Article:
If you’re moving house, changing jobs, or if, like so many of us, you just have far too many old, unidentified keys on your keychain, you might be wondering what you’re supposed to do with all them? Tiny as they are, keys tend to pile up for this reason. Believe it or not, keys are actually pretty recyclable compared to other necessary, everyday items. They can also be used to help people in need. But how does one recycle keys, and how can something so benign be so beneficial?
How to recycle keys:
Since most traditional keys are made of metal, they are considered scrap metal, and can be melted down and reused as new metal. According to Conserve Energy Future, old metal keys can typically be recycled at your local recycling center or dumped into your curbside metal recycling bin. The only thing that you’ll have to do is ensure that you remove any plastic or rubber key indicators you might have on the keys before you go dumping them into the bin. Because keys are small, to ensure that they really get recycled, you can place them in an aluminum can and squash it closed before dropping in your recycling bin.
To make sure this is OK where you live, we recommend checking out Earth911's Where to Recycle guide for keys — just type in keys and your zip code, and the rules for your city or town should come up. You can also visit your municipality's sanitation website to make sure it's OK to recycle scrap metal curbside or at your recycling center. If not, Earth911 should hopefully give you a few other local places that accept scrap metal recycling.
Keys used to be made of different materials.
According to Recyclenation, keys can trace their history all the way back to Ancient Egypt. These primitive keys and the locking mechanisms that necessitated them were made of wood, another highly recyclable material, though it was much easier to break. The technology was improved when the Romans got ahold of it, however. They started making keys out of metal, which proved to be much more durable.
Bronze and iron were popular materials up until the invention of the flat key in the 1800s. Not only were these keys easier to replicate, they were also far easier to craft and carry. Most modern keys are made of brass, aluminum, or nickel silver. Smart keys, those which have electronic chips in them for cars, are the newest bit of this technology, but most of these cannot be recycled because they tend to be a mix of metal and plastic parts.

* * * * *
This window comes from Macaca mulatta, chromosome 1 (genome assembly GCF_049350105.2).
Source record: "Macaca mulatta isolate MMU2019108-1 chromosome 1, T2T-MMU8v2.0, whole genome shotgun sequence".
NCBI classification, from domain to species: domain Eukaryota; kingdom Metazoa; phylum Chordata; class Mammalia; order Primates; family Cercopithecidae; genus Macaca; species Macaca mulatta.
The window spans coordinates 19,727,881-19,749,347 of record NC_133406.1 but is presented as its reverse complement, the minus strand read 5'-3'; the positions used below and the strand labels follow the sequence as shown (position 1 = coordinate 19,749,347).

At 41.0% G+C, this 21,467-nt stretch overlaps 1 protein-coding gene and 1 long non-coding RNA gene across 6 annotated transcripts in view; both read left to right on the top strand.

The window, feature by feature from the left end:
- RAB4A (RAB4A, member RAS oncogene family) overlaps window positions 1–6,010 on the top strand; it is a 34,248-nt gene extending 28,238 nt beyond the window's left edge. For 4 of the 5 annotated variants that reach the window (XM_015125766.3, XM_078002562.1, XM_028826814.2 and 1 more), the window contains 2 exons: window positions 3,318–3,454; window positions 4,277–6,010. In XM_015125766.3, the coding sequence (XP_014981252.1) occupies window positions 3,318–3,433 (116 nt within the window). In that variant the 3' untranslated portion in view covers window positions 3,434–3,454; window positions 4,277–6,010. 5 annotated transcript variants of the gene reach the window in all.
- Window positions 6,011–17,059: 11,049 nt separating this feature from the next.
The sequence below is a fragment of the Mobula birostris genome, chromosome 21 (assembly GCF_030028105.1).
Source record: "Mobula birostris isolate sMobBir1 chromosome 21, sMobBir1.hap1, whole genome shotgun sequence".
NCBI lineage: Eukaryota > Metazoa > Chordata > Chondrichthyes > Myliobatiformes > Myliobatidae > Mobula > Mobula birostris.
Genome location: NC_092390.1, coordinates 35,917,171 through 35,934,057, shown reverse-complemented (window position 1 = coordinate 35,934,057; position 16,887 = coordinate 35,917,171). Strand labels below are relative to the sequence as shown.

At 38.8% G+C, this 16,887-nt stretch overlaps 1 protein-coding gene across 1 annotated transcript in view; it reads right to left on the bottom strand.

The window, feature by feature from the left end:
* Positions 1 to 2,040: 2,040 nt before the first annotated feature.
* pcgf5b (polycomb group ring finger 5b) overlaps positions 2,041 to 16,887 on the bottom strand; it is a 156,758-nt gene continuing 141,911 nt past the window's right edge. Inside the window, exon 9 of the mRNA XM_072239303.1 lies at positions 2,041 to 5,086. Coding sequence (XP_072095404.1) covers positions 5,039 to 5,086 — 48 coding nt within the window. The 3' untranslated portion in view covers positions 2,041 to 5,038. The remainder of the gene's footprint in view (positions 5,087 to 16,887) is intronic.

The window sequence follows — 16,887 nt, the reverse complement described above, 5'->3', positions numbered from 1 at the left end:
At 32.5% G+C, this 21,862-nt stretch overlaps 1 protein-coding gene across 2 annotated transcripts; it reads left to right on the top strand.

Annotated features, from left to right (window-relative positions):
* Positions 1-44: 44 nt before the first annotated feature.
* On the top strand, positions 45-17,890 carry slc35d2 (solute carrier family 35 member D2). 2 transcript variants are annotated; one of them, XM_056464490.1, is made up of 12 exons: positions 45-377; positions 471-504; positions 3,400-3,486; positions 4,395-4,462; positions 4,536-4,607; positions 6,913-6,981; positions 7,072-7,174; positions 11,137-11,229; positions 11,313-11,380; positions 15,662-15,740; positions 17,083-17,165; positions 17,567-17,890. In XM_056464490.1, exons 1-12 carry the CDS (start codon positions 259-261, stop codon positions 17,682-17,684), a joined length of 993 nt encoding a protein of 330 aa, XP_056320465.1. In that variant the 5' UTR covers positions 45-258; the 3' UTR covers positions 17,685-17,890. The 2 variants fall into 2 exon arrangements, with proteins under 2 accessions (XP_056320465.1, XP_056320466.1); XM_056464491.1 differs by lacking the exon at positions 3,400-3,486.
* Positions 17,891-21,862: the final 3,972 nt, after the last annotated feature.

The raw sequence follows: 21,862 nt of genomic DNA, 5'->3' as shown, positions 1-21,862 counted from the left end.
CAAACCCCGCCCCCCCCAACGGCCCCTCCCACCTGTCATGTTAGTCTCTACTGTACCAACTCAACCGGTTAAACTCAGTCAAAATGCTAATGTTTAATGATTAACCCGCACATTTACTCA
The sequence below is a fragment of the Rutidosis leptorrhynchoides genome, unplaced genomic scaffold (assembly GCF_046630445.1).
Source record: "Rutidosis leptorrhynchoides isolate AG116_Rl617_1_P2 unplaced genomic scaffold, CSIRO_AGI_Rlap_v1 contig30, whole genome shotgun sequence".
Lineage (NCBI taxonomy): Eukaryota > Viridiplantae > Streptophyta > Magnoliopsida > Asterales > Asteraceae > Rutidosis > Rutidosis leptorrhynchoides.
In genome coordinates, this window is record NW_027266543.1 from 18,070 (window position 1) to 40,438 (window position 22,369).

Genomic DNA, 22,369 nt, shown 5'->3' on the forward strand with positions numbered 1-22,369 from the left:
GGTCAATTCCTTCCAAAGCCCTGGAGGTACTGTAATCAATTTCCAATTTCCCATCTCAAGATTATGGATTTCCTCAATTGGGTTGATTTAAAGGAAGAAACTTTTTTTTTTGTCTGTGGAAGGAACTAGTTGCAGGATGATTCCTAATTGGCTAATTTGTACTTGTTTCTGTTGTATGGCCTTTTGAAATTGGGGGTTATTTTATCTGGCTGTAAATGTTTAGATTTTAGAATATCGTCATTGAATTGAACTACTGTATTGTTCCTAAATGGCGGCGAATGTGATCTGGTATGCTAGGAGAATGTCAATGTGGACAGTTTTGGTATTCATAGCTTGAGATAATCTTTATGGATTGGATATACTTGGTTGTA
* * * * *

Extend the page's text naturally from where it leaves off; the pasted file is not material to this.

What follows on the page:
You can donate your old keys to help others.
Did you know that your old keys could be used to help someone else? According to Live Green, certain charitable organizations can use those keys to help low-income families. Keys for Kids is a Christian organization for children in need, while Keys for Hope collects and recycles unwanted keys and key fobs so that the funds can be used to stock local food pantries.
Make artwork with your keys.
If you’ve got an artistic streak in you, a bunch of old, forgotten keys could help you... key into your next medium. Seriously though, plenty of artists have found new and creative uses for old or stylish-looking keys. Obviously, brass skeleton keys are the most aesthetically pleasing, but even a few modern-looking keys can be welded, bent, or otherwise melted to make really interesting jewelry, charms, or sculptures. One example would be to attach some old keys and feathers to the wall to recreate the winged keys from Harry Potter and the Sorcerer's Stone.